As a side node, that’s my public SSH key there. One’s public ssh key is just that – public. If you want to use it, go ahead, it just means I’ll be able to login to your server. That’s because I have the other half of the key-pair; the private key, and that is the one that should not be shared, because with it you can access any server that has been configured with the public key. Private SSH keys should be treated just as your most important passwords (and indeed, you should use a passphase when creating your private SSH key, to add a layer of security to it, so that it can only be used if the passphrase is known).

The next step is Installing obi-metrics-agent, Graphite, and collectl, but that’s a matter for another blog post :-)

Introducing the Updated Oracle / Rittman Mead Information Management Reference Architecture Pt2. – Delivering the Data Factory

June 16th, 2014 by

In my previous post on our updated Oracle Information Management Reference Architecture, jointly-developed with Oracle’s Enterprise Architecture team, we went through a conceptual and logical view of the information architecture, introducing new concepts like the Raw Data Reservoir, the Data Factory and the Discovery Lab. I said that the Data Factory, Data Reservoir, Enterprise Information Store and Reporting, together with the Discovery Lab, comprised the Information Platform, which could be used to create data applications (raw data plus the data factory), or more wide-ranging Information Solutions, with the Discovery Lab often acting as the place where new ideas and models were prototyped, and algorithms developed that could be productionized in the Execution area of the overall architecture.


And this is typically where most information architectures leave you; with a good starting point and an overall schematic, but without any real guidance on how to deliver it. For example, how do you develop small pieces of functionality that may often be throwaway, and how do you take on larger projects? Is it possible to develop this type of architecture in an agile way, and if so, can the data reservoir part be delivered agile too? In the collaboration with Oracle’s Enterprise Architecture team this is where we made our major contribution, taking the ideas behind our ExtremeBI agile development approach and using them to deliver this updated Information Management architecture. Let’s go back a few steps though and think about why an agile, or at least a different, way of developing BI content is needed, and what part of the overall architecture are we developing for?

Within this overall architecture, the bit that developers such as ourselves typically add value for is the “data factory”; the part of the architecture that acts as the conduit, or interface, between the schema-on-read raw data reservoir and the schema-on-write enterprise information store.


There’s other code to write too; interface and streaming code to get data into the event engine, for example, and more traditional ETL code to load data in from database and application stores. But what we’re most concerned about is the data models and reports that users request in their user stories and epics. If you take a look back at the logical view of our new information architecture, you can see that information can come in at any level in the architecture – raw data reservoir, foundation or access and performance, with different pros and cons for landing and accessing data at each layer, and the ability to take data from one layer and use it to load layers higher up in the layer hierarchy.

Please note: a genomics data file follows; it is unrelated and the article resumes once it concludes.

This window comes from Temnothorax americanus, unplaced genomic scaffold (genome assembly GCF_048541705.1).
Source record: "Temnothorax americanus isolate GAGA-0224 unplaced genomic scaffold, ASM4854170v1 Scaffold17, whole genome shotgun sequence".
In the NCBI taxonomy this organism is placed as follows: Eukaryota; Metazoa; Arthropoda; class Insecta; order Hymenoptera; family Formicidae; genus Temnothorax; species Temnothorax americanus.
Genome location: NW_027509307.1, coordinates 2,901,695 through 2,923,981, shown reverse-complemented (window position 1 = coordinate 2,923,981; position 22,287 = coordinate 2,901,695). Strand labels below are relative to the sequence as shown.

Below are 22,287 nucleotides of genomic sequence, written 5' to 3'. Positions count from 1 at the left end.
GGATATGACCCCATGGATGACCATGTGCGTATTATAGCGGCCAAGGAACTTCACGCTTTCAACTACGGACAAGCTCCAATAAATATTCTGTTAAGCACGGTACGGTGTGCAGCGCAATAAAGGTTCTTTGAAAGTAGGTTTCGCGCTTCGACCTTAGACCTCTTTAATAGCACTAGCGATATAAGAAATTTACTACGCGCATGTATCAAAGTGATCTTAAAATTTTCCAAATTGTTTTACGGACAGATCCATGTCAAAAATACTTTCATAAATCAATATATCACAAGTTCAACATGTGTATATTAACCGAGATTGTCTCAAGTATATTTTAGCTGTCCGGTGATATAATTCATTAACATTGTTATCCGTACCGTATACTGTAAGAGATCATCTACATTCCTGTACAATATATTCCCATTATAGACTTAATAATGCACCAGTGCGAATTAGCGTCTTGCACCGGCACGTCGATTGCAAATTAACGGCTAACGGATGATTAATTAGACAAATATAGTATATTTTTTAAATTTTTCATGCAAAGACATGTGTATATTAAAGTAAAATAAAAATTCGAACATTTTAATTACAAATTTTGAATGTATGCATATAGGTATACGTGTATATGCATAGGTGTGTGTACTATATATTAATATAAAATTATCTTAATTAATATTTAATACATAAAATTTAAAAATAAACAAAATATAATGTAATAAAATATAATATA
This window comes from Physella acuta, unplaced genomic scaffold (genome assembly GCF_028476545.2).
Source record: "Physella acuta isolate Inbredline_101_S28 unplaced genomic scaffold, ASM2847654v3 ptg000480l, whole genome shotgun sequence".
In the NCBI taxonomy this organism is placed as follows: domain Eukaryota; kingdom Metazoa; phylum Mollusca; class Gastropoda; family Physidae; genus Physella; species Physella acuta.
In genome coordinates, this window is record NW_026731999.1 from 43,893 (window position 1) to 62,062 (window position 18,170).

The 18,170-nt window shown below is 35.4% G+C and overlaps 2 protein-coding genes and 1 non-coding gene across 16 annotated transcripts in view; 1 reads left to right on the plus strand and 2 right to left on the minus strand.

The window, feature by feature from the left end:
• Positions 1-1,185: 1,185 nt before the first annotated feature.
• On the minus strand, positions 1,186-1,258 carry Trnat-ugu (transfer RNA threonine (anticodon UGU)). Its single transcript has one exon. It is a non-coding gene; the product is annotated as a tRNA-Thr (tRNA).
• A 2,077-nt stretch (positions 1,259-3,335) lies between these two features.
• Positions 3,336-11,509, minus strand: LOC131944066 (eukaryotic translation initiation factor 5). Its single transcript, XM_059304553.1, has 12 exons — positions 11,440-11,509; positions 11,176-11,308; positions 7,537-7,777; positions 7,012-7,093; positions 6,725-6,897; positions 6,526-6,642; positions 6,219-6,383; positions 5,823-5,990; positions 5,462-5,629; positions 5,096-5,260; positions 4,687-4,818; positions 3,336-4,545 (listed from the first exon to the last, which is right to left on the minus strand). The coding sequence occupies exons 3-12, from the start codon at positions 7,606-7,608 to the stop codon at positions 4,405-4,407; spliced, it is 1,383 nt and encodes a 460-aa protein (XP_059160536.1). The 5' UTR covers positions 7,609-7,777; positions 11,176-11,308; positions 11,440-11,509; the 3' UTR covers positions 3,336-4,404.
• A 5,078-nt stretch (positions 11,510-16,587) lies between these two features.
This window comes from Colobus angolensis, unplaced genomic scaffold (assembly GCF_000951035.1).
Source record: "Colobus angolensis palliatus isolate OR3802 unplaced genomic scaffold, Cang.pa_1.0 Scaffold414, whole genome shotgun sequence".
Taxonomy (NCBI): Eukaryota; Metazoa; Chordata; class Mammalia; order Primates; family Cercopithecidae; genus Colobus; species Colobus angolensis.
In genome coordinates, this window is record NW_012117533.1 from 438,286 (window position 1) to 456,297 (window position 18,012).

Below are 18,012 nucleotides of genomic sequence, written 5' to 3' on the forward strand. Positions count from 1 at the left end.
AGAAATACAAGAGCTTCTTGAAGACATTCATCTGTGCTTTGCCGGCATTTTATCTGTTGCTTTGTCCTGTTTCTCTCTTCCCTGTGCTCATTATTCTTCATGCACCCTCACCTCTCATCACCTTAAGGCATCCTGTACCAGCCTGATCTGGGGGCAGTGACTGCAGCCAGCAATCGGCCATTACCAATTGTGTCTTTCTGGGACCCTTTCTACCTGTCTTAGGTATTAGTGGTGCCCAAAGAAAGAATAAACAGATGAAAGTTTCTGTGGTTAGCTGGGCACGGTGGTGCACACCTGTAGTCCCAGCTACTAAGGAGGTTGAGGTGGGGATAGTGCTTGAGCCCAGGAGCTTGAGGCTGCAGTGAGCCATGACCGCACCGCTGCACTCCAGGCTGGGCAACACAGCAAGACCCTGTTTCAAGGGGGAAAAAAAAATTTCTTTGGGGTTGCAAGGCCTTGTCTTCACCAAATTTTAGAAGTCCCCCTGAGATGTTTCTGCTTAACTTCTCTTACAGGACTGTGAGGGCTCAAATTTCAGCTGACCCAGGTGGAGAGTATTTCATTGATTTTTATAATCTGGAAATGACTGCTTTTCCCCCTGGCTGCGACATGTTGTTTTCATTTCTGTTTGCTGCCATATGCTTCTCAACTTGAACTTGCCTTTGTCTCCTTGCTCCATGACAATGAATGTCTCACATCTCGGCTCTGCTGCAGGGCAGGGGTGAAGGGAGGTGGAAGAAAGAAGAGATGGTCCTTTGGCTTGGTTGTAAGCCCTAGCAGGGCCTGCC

And this is where our agile development methodology, “ExtremeBI”, comes in. ExtremeBI, for structured relational sources, typically uses Oracle GoldenGate to trickle-feed data of interest directly into the foundation layer of this information management data architecture, with developers then using that layer plus the access and performance layer, if needed, to close-off user stories as quickly as possible, as shown in the diagram below.


In some cases it’s possible to model against just the foundation layer in OBIEE, where that foundation layer contains all the metadata and history columns that you need. One of the main parts of our ExtremeBI methodology is a technical process to make this modelling possible, and more importantly allow the underlying physical model to evolve in response to user stories about performance and analysis needs, without breaking existing reports or creating an unmanageable system.


We’ll be documenting this process as part of the series of white papers we’ll be co-authoring with Oracle, and we also bring utilities and accelerators to ExtremeBI customer projects, along with continuous integration and regression testing tools, to help get usable software in the hands of end-users as soon as possible.

But what about the parts of the data factory that source data from the raw data store? Can we use similar techniques, and tools like ODI and OBIEE, to deliver working software to users within a short time span? Well in practice it’s not quite so easy; typically, getting information out of schema-on-read database involves writing code, and its easy to fall back into bad habits where everything is scripted, code is brittle and fragile, and no-one feels confident in evolving the model over time.

We think though it’s possible to use ExtremeBI techniques with schema-on-read sources thought, when you combine them with tools like Flume or GoldenGate for trickle-feed extraction and loading, and new capabilities in ODI and OBIEE where Hadoop data can be accessed via Hive. Flume is the industry-standard mechanism for transporting log entries from source to the Hadoop cluster, and GoldenGate has the ability through its Java API to land data in HDFS or Hive, when the source is a relational database (see MOS Doc.IDs 1586188.1 (Hive) and 1586210.1 (HDFS) for example code).